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17 October 2014

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1978 World Cup

Kenny Dalglish scores against Wales
In the entire history of Scottish sport, there can surely be no event which has dragged the nation through the entire gamut of emotions than the triumph and tragedy of the 1978 World Cup campaign. From the sublime moment of Archie Gemmill's goal against Holland, to the ridiculousness of the Willie Johnston affair, no other sporting adventure has so captivated the dreams, hopes and fears of the population.

In an era when nationalism was described in terms of “90-minute patriots” many commentators have ascribed the failure of the 1979 devolution referendum at least in part to the disastrous World Cup the year before. What exactly went wrong in Argentina, and are we right to still instinctively shudder as a nation when we hear the three words “disaster for Scotland?”

The campaign that was to end in such glorious failure in… is really bound to one man, national manager Ally MacLeod, and so the story really begins with his appointment in 1976. A naturally effervescent character, MacLeod had forged his reputation at Ayr Utd and Aberdeen, winning the League Cup while at Pittodrie. MacLeod's confidence and enthusiasm proved infectious, and, after Scotland defeated England 2-1 at Wembley in 1977, the nation would have followed MacLeod to Mars.

In the event, Argentina was the destination, as the World Cup qualifying campaign saw the Scots progress to the championship. Qualification was not without its own drama however, as the final game, against Wales, amply demonstrated. Even the venue was odd, the game being played at Anfield, home of Liverpool, as Wales's Ninian Park had a crowd limit of only 10,000. The Scots took the lead in the most fortunate, and dubious, of circumstances, the referee awarding a penalty for handball after Jordan and Jones had both jumped in the box. The fact that Jordan kissed his fist afterwards showed perhaps what really happened, but no matter, Masson colly converted and the Scots were ahead. In an even contest Scotland eventually ran out 2-0 winners when Dalglish, scoring on his home club's pitch, doubled the Scottish lead with a great header. It was a great way for Dalglish to celebrate his 50th Scottish cap.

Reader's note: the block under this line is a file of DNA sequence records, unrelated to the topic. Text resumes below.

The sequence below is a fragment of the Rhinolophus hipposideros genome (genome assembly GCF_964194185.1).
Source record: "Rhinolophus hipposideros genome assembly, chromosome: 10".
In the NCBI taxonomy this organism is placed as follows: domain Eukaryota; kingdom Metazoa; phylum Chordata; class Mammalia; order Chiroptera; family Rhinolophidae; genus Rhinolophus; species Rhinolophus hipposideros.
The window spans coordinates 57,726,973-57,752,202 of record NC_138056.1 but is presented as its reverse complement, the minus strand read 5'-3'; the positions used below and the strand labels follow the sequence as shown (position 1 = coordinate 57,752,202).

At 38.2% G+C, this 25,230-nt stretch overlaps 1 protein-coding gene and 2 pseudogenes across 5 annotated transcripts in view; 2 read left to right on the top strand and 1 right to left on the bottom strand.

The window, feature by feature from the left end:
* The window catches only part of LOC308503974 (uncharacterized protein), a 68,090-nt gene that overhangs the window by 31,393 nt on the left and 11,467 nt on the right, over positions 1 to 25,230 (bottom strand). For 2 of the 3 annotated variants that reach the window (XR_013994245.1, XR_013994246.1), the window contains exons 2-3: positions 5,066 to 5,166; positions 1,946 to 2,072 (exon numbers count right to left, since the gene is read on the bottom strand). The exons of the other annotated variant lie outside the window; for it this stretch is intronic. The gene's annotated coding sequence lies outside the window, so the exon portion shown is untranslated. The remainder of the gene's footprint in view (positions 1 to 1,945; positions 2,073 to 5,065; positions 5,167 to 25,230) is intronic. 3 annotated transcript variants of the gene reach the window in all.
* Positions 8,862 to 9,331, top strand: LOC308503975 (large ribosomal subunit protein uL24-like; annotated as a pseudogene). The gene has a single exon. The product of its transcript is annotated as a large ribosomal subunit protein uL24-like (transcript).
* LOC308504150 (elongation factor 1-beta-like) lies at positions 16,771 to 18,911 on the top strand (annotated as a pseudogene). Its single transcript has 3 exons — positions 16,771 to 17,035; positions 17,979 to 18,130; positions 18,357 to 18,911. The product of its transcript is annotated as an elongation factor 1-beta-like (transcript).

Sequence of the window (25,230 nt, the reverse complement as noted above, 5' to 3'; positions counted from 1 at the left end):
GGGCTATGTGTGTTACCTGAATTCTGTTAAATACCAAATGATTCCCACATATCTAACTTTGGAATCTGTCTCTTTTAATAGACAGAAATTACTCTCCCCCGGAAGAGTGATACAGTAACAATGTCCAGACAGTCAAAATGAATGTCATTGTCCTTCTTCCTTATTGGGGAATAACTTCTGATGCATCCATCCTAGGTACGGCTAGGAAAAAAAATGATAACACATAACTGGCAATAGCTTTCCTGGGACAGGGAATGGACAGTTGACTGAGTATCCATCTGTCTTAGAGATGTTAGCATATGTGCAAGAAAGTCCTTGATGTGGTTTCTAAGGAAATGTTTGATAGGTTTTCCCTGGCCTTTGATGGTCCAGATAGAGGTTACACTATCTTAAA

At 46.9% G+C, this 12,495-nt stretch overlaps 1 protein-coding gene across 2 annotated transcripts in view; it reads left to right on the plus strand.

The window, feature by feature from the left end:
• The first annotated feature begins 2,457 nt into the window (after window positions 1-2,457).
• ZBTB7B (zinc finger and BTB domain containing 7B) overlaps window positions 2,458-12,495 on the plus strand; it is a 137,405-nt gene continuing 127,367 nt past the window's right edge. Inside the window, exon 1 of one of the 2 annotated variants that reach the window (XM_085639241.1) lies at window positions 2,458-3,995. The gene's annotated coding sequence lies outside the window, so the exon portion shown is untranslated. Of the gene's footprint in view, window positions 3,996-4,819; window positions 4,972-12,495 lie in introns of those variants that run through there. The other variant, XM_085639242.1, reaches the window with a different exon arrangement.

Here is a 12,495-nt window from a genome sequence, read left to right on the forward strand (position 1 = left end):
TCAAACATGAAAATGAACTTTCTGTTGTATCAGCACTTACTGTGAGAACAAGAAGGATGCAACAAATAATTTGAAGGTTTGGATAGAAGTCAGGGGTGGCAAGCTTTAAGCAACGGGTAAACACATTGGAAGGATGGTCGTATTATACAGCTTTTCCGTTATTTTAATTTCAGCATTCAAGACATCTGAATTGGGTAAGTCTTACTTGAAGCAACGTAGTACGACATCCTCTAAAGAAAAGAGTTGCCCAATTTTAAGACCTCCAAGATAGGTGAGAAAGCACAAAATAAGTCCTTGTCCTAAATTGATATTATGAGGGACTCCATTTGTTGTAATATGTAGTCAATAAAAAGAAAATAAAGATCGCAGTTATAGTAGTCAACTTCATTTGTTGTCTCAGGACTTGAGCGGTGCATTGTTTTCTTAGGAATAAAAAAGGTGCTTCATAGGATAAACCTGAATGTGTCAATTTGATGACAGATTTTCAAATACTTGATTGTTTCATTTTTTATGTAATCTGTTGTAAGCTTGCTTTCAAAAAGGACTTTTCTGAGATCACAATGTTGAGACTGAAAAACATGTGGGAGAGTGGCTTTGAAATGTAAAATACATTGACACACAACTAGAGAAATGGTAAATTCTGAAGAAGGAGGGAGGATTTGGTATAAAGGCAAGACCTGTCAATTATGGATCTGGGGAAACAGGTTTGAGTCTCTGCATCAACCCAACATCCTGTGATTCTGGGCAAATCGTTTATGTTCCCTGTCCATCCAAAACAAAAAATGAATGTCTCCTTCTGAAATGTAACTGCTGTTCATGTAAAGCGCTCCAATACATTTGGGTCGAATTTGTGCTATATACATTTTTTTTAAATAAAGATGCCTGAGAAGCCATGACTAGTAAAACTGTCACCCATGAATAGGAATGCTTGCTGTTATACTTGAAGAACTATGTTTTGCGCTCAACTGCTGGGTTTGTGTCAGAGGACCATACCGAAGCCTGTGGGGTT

Amid the euphoria, extravagant promises were made, and unhealthy expectations fostered among the fans. MacLeod was certainly not blameless in this, announcing that, even if Scotland didn't win the World Cup, they would certainly come home “with a medal” and, when asked what he would do after the World Cup, his reply was “Retain it.” Behind the scenes things were falling apart as well, as the players got involved in an unseemly row over bonus payments, although it was to transpire that they wouldn't have to worry too much about those.

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